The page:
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The Happy Man in the Lemonade Suit

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A senior citizen tries to give meaning to his life by creating the vibrant persona of an ambassador of good cheer. He will stroll the neighborhood in a vibrant outfit. But ugly reality intrudes.

Drama / Other
Robert Kostanczuk
Age Rating:

The Happy Man in the Lemonade Suit

The idea was to be a vision -- a curiosity, to be sure.
Being an inconsequential oddball wasn’t the goal, though.
Rather, it was all about becoming a difference maker who inspired envy and soft waves of warmth.
Yes, Wendell Wykowski would prompt onlookers to think one clear thought: “There goes a self-assured person who just wants to spread a little sunshine.”
The mission would be accomplished with a crisp, lightweight suit that radiated the promise of bright summer days.
The jacket’s large stripes were colored forest green and banana yellow.
It was the yellow that stood out, especially since Wendell’s sharply creased pants were a solid color that flashed the hue.
Topping off the jaunty look was a Gay ’90s straw hat with a wide white band.
The inaugural stroll around the neighborhood in his finery took place on a glorious early June day that reminded him of his youth.
The smell of warm grass beneath bare feet … the cardinal’s chirp … the glint of sun off an iced-tea pitcher -- it all harkened back to nostalgic days long ago.
Deep down, Wendell knew he was trying to recapture the buoyancy of those times with his new, colorful ritual.
One block over from his house, a young woman washing her sporty car in the driveway offered the very first feedback.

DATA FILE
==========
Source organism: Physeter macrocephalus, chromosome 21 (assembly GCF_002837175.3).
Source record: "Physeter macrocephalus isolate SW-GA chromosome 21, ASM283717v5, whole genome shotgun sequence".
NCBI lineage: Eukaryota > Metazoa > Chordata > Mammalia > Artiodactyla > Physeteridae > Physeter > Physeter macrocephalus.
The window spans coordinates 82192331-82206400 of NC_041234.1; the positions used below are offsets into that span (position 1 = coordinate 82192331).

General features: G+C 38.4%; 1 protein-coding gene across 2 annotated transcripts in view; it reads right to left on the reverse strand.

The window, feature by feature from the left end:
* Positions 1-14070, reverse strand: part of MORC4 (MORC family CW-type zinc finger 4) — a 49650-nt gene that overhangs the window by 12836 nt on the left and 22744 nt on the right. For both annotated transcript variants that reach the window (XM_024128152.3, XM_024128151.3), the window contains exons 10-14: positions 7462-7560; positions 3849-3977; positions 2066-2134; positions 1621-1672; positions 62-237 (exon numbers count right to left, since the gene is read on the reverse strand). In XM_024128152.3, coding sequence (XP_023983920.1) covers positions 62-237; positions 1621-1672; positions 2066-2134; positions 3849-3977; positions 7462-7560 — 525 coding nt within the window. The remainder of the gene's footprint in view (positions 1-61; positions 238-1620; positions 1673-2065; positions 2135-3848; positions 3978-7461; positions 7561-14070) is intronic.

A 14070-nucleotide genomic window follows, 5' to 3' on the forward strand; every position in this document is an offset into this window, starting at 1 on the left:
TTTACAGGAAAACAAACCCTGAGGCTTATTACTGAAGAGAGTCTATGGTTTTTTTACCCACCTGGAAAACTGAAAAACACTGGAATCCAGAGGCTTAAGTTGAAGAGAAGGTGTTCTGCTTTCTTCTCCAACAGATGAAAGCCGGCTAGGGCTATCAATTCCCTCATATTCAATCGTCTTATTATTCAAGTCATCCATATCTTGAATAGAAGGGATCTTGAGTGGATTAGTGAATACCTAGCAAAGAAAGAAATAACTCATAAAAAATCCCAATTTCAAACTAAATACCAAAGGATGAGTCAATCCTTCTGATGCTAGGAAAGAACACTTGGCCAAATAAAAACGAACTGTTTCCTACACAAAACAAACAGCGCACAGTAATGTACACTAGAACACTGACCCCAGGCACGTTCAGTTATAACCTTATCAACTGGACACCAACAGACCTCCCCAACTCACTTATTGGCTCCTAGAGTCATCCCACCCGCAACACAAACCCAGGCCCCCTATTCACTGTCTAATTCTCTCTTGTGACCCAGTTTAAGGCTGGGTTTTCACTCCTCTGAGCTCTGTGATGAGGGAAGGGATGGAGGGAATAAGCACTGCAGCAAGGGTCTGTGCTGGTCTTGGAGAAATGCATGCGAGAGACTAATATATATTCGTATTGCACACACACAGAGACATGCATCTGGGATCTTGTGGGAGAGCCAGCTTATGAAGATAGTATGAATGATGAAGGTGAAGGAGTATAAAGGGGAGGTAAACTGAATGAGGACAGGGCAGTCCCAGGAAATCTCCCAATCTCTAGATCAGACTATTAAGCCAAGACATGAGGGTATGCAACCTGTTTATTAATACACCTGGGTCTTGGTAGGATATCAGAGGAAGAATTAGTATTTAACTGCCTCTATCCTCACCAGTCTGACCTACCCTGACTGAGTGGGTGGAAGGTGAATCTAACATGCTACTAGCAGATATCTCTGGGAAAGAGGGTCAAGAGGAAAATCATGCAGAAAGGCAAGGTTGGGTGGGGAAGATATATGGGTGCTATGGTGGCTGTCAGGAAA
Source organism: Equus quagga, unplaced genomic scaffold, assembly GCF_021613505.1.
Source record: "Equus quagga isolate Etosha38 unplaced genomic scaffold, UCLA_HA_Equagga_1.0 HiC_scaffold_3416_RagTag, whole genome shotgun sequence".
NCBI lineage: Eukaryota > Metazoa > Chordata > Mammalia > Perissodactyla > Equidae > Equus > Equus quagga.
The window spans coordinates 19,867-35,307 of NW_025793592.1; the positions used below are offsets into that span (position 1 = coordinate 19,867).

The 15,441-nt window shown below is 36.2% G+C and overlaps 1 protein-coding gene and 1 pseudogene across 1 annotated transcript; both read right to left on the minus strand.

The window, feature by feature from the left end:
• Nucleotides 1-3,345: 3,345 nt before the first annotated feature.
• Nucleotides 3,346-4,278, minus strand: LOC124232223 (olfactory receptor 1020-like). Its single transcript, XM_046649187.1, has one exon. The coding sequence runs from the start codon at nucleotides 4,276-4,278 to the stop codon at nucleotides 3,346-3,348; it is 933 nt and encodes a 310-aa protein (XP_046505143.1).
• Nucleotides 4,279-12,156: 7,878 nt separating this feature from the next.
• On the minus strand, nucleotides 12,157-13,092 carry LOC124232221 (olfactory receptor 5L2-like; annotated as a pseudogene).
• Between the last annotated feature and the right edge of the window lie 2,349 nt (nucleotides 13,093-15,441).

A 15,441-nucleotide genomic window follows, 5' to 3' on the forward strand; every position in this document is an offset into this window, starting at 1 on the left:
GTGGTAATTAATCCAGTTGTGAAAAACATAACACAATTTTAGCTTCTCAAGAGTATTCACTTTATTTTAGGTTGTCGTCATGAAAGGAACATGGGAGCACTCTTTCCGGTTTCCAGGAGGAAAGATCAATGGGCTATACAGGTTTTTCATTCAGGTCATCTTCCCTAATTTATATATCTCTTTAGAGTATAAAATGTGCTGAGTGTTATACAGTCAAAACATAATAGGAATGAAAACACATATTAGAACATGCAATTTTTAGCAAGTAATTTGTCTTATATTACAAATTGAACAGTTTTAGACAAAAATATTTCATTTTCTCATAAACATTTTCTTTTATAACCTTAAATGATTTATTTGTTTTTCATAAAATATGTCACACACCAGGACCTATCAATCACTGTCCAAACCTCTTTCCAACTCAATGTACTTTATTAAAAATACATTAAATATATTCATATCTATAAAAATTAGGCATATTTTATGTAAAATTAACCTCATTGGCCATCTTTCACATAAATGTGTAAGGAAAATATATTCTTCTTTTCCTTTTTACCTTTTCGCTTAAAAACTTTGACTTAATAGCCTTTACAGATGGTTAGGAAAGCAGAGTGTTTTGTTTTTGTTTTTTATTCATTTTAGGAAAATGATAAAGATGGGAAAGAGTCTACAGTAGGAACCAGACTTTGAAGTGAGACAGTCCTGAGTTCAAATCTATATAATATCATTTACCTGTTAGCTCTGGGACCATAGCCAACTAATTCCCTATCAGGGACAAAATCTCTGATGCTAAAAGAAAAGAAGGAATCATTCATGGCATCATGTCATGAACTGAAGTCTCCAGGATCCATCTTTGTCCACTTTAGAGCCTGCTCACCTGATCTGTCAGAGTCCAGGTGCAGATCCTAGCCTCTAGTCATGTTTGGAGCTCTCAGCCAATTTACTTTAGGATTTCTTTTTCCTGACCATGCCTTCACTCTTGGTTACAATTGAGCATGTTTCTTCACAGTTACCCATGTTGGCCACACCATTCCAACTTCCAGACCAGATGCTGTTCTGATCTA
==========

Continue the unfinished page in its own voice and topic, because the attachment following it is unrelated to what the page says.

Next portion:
“Nice suit,” she beamed, giving Wendell a playful thumbs up as he passed by.
“Thank you my dear,” Wendell smiled back. “That’s one fine Mustang you’re washing.”
The words came out in a slight British accent.
It wasn’t intentional -- or was it?
Wendell laughed to himself: He was a blue-collar Hoosier trying to be pithy in an oh-so English way.
The imitation of a proper gent would be quickly axed.
Mr. Wykowski was, after all, much more steel-mill Midwest than cosmopolitan London.
His face screamed that.
It was weathered, slightly puffy around the eyes, and accented by a bulbous nose reminiscent of actor Karl Malden.
Wendell felt enlivened by the success of Malden.
Wendell shared the same type of distinctive nose.
Malden won an Oscar and starred in the television series “The Streets of San Francisco.”
A giant nose didn’t stop Malden from becoming a star: Wendell called up that fact often.
Overall, Wendell thought he was the owner of a face that was not unattractive.
There was strength there, just like in Malden’s face.
And there were rich brown eyes that didn’t require glasses.
Before heading out on that first morning of the first walk, Wendell gave himself one final look-over in the full-length mirror on the closet door of his bedroom.
The jacket was fine, but what to wear under it?
It was warm out; a T-shirt would do, but not the pedestrian white ‘T’ he had on.
“Here, try this. This will work underneath,” said his wife, Millie.
She thought his outfit -- and transformation -- was silly, but had gone out to The Gap and bought a young man’s dark-green T-shirt to go with the suit.
Millie couldn’t bear to add more garish yellow to the mix.
After donning his wife’s purchase, Wendell completed the ensemble with lemon-colored socks and pearly white shoes that boasted silver buckles.
“Those are very senior citizen,” Millie drolly said as she gently squeezed her husband’s shoulder on his way out the front door.
“Hey, I’m 62 -- I can’t totally escape the ol’ geezer duds,” Wendell replied, giving a wave without looking back.
The plan was to get out of the house on a regular basis to amble down the streets surrounding him, and show off a bit.
In addition, he would dish good cheer, and a good deed, if the situation arose.
About 20 minutes an outing; that’s what it would take, alternating between mornings and afternoons.
Feel-good moments would be amassed, both for him and for those he encountered.
This, he believed, would keep him active.
Wendell was retired.
The boredom, it turned out, was killing him.
On this first of days for the new venture, he already had it in his mind to buy a treat for a lucky kid, if the quaint little ice cream truck was puttering about in the vicinity.
“Hello Stanley,” he shouted to a pal who was mowing his lawn. “Your grass is very healthy. It’s a nice sight.”
Stanley wiped his brow and honed in on Wendell’s dapper outfit.
“Hey, Wendell, are you in a barbershop quartet?” he queried.